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Joint venture projects in commercial property: An overview

With the UK’s commercial property market being daunting at the best of times, joint ventures (JVs) have emerged as a pivotal strategy for developers and investors.

Rising land, materials, and construction costs mean that pooling resources can allow for greater potential for all partners involved.

What is a Joint Venture in commercial property?

A joint venture is when two or more parties come together with the intention of undertaking a specific project or developing a commercial property.

All parties combine their resources – be it financial, expertise, or otherwise – to achieve a mutual benefit.

The structure of the JV can vary from formalised limited companies to more informal contractual co-operations.

Why should I opt for a Joint Venture?

  • Risk sharing: Commercial property development can be full of uncertainties. JVs allow all parties involved to distribute the associated risks, ensuring that no single entity bears the bulk of any potential setbacks.
  • Financial flexibility: Especially relevant for larger, capital-intensive projects, JVs enable partners to pool financial resources. This can offer more leeway in securing better loan terms or even bypassing certain financing needs altogether.
  • Diverse expertise: By partnering with people from different areas of the property sector (or even from other sectors), JVs can bring varied skills to the project. A developer with land might partner with a construction firm with the necessary equipment, for example.
  • Access to new markets: For firms looking to branch out into unfamiliar regions or niches within the UK, a JV with a local party can be invaluable, as they can provide instant insights into the market and may have an established network of contacts.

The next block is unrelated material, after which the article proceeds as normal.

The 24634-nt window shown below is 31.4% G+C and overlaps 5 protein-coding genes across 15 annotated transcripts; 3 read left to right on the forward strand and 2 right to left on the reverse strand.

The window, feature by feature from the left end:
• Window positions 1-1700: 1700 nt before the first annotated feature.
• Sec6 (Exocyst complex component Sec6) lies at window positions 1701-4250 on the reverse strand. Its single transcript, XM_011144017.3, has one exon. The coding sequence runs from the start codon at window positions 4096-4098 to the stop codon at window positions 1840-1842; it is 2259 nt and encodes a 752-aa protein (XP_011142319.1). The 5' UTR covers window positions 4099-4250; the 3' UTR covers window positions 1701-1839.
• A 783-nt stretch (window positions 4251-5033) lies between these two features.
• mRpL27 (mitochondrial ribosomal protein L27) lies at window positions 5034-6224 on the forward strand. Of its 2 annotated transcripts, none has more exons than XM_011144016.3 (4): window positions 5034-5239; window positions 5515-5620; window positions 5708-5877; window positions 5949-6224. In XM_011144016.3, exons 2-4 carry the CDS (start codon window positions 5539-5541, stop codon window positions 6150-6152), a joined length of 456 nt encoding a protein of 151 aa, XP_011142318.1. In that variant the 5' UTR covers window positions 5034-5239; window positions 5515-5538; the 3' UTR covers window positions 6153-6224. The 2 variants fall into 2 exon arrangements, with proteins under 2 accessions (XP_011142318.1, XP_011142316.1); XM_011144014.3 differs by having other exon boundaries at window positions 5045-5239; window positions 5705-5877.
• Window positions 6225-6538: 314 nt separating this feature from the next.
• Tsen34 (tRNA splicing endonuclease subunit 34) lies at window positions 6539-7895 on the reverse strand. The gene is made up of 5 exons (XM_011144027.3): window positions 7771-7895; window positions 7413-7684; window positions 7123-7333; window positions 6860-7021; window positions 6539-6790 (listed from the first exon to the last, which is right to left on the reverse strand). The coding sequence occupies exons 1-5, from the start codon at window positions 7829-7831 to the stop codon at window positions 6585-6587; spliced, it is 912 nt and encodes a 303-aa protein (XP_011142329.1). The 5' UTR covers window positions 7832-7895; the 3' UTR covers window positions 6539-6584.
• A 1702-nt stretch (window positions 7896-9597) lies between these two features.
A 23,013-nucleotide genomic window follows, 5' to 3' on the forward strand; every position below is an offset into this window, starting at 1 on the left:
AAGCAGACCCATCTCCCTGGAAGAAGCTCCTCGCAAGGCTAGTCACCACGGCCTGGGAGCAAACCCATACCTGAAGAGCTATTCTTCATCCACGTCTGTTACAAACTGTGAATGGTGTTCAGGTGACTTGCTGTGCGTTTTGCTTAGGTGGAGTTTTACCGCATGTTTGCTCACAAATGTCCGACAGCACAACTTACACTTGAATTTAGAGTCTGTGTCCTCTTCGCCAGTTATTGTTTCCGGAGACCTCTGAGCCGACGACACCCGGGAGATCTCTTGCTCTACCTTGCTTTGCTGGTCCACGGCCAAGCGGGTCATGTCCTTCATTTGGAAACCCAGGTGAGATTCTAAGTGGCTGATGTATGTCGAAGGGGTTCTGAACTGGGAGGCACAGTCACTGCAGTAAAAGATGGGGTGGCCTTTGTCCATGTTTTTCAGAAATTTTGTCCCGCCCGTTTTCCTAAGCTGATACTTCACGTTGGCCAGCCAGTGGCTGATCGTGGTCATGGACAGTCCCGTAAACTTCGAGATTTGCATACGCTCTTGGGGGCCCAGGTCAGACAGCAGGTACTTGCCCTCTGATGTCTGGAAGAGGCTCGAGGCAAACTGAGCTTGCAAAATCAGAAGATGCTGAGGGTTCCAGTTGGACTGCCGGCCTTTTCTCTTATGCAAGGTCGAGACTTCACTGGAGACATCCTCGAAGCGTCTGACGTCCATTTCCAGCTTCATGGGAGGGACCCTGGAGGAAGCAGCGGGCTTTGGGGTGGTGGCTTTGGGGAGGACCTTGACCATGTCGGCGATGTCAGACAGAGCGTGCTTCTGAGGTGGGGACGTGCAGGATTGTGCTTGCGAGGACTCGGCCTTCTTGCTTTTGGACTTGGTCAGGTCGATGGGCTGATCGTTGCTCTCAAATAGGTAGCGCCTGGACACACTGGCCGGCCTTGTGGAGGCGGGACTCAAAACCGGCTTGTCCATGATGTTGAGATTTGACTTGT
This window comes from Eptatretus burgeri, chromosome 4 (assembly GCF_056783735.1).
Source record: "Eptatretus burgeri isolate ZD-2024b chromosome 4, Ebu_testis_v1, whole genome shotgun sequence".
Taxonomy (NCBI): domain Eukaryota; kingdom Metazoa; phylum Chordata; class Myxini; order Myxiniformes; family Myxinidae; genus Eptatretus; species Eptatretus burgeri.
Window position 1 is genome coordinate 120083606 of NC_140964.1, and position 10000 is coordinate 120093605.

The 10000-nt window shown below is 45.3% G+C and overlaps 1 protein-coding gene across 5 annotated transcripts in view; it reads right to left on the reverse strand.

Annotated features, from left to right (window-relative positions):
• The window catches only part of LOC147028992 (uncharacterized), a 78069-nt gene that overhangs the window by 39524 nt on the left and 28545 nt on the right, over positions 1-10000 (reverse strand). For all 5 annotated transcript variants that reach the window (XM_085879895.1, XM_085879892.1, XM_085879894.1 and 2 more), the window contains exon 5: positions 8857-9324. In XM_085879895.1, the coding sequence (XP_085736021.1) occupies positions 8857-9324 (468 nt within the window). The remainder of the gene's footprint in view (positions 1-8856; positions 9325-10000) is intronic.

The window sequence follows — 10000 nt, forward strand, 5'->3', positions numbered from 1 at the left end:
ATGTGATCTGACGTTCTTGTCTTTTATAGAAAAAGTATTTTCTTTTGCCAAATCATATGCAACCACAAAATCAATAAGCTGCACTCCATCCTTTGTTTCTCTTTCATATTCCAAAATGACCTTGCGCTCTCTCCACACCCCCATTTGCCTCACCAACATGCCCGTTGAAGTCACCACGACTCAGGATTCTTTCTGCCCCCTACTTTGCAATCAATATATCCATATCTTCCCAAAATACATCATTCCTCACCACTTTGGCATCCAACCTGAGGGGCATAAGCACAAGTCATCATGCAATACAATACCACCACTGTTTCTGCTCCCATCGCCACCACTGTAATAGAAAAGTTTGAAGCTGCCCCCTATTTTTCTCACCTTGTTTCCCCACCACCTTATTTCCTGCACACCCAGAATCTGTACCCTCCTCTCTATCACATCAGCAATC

Things to keep in mind

Whilst an exciting premise, JVs in commercial property need to be well planned out so they don’t negatively affect the project.

A way to prevent this from happening is by having clear communication from the outset. Aligning objectives is also crucial, as differing goals or visions for the project can lead to conflicts.

There should also be a clearly defined exit strategy so that all partners have a clear understanding of how to conclude the JV, be it through selling the developed property, leasing it out, or some other means.

Finally, there should be thought given to the legal aspects of a JV in commercial property. Given that significant capital is at stake, setting the terms and conditions in legal agreements is essential. Legal complexities can also sometimes stall projects if not addressed promptly.

For legal advice on commercial property joint ventures, please get in touch today.

Carl Jones

Director - Head of Commercial Department

I qualified as a Solicitor having completed my training with Mander Hadley in 1992 and am a member of the Law Society Property Section and The Warwickshire Law Society.